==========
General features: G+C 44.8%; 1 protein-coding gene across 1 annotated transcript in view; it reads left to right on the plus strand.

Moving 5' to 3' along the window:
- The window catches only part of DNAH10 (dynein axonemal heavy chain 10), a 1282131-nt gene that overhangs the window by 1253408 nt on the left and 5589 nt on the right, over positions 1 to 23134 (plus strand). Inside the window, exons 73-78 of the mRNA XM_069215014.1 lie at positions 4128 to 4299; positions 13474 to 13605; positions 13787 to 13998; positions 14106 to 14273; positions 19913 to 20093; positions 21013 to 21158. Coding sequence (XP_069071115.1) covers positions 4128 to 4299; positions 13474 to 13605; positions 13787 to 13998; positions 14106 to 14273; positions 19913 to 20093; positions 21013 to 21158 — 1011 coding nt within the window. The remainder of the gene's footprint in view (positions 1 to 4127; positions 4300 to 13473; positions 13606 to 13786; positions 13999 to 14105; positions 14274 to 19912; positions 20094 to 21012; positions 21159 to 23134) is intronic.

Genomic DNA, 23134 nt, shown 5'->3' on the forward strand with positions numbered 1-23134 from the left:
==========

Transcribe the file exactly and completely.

General features: G+C 44.8%; 1 protein-coding gene across 1 annotated transcript in view; it reads left to right on the plus strand.

Moving 5' to 3' along the window:
- The window catches only part of DNAH10 (dynein axonemal heavy chain 10), a 1282131-nt gene that overhangs the window by 1253408 nt on the left and 5589 nt on the right, over positions 1 to 23134 (plus strand). Inside the window, exons 73-78 of the mRNA XM_069215014.1 lie at positions 4128 to 4299; positions 13474 to 13605; positions 13787 to 13998; positions 14106 to 14273; positions 19913 to 20093; positions 21013 to 21158. Coding sequence (XP_069071115.1) covers positions 4128 to 4299; positions 13474 to 13605; positions 13787 to 13998; positions 14106 to 14273; positions 19913 to 20093; positions 21013 to 21158 — 1011 coding nt within the window. The remainder of the gene's footprint in view (positions 1 to 4127; positions 4300 to 13473; positions 13606 to 13786; positions 13999 to 14105; positions 14274 to 19912; positions 20094 to 21012; positions 21159 to 23134) is intronic.

Genomic DNA, 23134 nt, shown 5'->3' on the forward strand with positions numbered 1-23134 from the left: